A junior varsity hockey game between Benilde-St. Margaret's High School and Wayzata High School during a holiday tournament in St. Louis Park, Minnesota on Friday, Dec. 30 began brightly for Benilde sophomore Jack Jablonski, who scored the opening goal for the Red Knights. But a shocking injury suffered during the second period has left Jablonski paralyzed.
As the 16-year-old Benilde student skated after a puck, he was pursued by a pair of skaters from Wayzata. The first hit him between the shoulder blades and the second pushed him against the boards.
"His face slammed against the boards and his body was straight up and down," Benilde's junior varsity coach Chris McGowan said.
According to the Minneapolis Star-Tribune, Wayzata coach Duke Johnson described the play as "odd."
"It wasn't a booming hit," he said. "Was it a check from behind? Yes," added Johnson. "Did our kid take eight strides and then hit him? No."
The Wayzata player who delivered the blow that sent Jablonski into the boards was issued a five-minute major penalty for boarding as well as a 10-minute game disqualification. Regardless of the intent or the legality of the hit on Jablonski, it was immediately clear that he was injured, badly. After telling his coach that he had no feeling in his hands or feet, Jablonski was taken to a nearby hospital, just five miles from his 930-student high school.
"This is a very serious spine injury," said Dr. Tina Slusher, who treated Jack when he arrived at the intensive care unit at Hennepin County Medical Center. He was placed in a halo to stabilize his spine.
"It's a parent's worst nightmare," Mike Jablonski, Jack's father, told the Minneapolis Star-Tribune on Sunday while at the hospital. "He dropped and didn't move. Right then and there I knew that my son, that there was something seriously wrong."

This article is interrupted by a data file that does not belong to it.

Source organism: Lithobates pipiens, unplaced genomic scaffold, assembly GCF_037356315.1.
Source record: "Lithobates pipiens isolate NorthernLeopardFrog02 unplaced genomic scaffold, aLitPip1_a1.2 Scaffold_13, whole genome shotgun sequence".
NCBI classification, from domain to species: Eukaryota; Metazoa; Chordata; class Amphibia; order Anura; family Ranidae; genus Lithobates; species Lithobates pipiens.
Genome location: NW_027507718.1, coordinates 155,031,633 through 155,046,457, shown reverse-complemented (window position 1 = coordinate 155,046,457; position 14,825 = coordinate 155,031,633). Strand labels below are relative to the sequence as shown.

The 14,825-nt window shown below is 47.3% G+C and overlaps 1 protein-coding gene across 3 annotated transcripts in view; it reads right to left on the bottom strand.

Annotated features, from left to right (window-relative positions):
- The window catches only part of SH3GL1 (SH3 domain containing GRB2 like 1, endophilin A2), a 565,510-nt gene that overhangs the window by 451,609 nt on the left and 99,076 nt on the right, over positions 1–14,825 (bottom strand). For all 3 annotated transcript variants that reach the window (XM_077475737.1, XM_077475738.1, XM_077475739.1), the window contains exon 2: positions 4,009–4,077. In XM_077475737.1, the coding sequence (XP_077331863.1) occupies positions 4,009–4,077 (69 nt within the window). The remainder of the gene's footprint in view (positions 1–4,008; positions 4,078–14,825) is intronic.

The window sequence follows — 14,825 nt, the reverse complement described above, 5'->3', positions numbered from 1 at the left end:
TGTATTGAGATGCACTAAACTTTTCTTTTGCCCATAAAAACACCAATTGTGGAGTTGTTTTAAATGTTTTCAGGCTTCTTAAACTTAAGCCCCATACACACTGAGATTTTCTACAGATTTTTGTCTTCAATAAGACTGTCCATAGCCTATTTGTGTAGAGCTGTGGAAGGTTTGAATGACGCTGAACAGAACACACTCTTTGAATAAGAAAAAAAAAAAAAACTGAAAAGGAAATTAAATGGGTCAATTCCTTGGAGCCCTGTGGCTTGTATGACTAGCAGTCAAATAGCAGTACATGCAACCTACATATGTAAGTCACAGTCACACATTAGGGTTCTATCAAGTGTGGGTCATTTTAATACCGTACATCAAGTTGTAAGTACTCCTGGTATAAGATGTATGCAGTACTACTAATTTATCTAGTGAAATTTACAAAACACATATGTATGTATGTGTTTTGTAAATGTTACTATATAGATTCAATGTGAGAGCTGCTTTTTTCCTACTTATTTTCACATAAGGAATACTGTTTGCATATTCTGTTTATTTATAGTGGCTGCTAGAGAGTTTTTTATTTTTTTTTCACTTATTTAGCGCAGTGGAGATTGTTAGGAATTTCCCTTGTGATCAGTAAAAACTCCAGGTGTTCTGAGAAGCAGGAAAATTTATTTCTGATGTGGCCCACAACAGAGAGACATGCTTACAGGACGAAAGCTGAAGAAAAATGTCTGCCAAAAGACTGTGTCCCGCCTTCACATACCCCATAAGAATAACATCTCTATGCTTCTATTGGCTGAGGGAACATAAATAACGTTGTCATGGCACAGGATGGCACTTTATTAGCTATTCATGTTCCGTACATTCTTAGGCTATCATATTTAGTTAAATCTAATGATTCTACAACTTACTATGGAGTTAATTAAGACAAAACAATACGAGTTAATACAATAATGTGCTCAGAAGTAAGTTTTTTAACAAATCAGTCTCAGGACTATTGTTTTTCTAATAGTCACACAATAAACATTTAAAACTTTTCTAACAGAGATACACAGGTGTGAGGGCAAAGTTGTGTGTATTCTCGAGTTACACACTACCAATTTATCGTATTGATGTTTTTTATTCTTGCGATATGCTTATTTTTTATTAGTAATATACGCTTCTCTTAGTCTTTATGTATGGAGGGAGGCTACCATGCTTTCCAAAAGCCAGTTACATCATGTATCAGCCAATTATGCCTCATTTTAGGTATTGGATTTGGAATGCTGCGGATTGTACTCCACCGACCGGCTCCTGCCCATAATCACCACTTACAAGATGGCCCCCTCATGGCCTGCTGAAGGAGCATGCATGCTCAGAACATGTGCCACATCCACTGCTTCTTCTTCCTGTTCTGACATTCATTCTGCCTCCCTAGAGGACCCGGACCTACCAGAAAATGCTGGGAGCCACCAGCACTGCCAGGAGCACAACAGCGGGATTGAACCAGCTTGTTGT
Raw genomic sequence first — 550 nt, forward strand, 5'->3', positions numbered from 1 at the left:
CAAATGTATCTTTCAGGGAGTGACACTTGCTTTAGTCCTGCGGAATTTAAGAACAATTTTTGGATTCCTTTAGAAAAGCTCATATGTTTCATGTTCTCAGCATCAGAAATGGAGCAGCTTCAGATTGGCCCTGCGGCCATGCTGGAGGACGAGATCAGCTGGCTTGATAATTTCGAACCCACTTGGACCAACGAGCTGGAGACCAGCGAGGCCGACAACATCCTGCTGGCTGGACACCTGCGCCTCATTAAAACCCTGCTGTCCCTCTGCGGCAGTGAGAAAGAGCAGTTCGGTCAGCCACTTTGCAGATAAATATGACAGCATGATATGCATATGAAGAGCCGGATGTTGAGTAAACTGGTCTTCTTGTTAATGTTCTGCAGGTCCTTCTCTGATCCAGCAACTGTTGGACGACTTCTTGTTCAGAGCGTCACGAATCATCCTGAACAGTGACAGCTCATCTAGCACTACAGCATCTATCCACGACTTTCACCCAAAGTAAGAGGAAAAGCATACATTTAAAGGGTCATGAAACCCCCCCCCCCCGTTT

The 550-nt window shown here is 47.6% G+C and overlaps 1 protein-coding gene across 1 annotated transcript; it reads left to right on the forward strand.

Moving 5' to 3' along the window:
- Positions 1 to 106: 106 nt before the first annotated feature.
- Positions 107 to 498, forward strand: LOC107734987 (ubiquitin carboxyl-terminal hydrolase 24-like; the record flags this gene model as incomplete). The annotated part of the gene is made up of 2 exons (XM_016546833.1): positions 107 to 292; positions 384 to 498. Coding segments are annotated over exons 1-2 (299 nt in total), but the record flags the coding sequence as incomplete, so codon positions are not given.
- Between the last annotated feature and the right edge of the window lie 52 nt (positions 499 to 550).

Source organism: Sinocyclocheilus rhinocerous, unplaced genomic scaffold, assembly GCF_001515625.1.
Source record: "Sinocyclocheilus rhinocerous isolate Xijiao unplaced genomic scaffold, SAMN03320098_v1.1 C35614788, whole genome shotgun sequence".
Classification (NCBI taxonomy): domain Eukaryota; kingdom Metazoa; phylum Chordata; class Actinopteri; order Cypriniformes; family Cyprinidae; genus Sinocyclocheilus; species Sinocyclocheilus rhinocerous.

Teammates wearing their hockey jerseys, friends, family and even noteworthy well-wishers like Minnesota North Stars legend Lou Nanne visited Jablonski in the hospital in the days after his injury as doctors waited or the swelling in his spinal chord to subside before surgery. According to a teammate who spent some time with the injured honor student at the hospital, Jablonksi was in good spirits.
"He was good. He was making jokes and taking with us and he sounded good," said Austin Polson-McCannon.
Those who were unable to visit Jablonski in the hospital offered messages of support via Facebook, CaringBrige and Twitter. Among the high-profile figures to send tweets to @jablumpkin were Minnesota Timberwolves forward Kevin Love, Minnesota Vikings running back Toby Gerhart, and Arizona Cardinals wide receiver Larry Fitzgerald, a Minneapolis native.
On Wednesday, Jablonksi underwent a 2.5-hour surgery to fuse vetebrae in his neck which in order to stabilize his spine in order to facilitate whatever healing is possible as well as to hopefully allow him to sit upright. During the surgery it was confirmed that he has a severed spinal cord in the neck that could not be repaired. Therefore, the post-surgery prognosis remains grim and the teenager is not expected to walk again. It has been reported that he has some movement in his right shoulder and bicep that may eventually allow him to drive a wheel chair and perhaps feed himself.
After the surgery, Jack's parents, Mike and Leslie, shared a message on their son's CaringBridge page.
It is with a heavy heart that we write this entry tonight. Jack's surgery today to fuse his vertebrae was a success, but it also confirmed that his injury was horrific.
Jack has limited mobility and no movement in his lower body. As we feared, he will not be able to walk or skate. This news is devastating to Jack and everyone who loves him. Our hope and dream is that he will be able to prove this prognosis wrong.
After performing the surgery, Dr. Walter Galicich admitted that it would "take a miracle" for Jablonski to recover full use of his arms and legs.
All too aware that there is far too much to take care of to wait on a miracle, Jablonski's family has established the Jack Jablonski Fund to allow those who feel compelled to contribute financial support to Jack's care. Grassroots efforts, from student "whiteouts" at various schools to a tupperware fundraiser, have also been cropping up to show support and raise money.
While this injury has irrevocably altered Jack's life, many are again wondering whether the rules of youth hockey should be amended further. Although checking from behind is already against the rules in Minnesota high school hockey, there is a steady undercurrent in the youth hockey world calling for the outright banning of body checking.
During his visit to Jablonski, Nanne addressed the issue with the Tribune, saying "This is one of the reasons why USA Hockey legislated checking out of peewee hockey. For all those people who wonder why, now you know why.''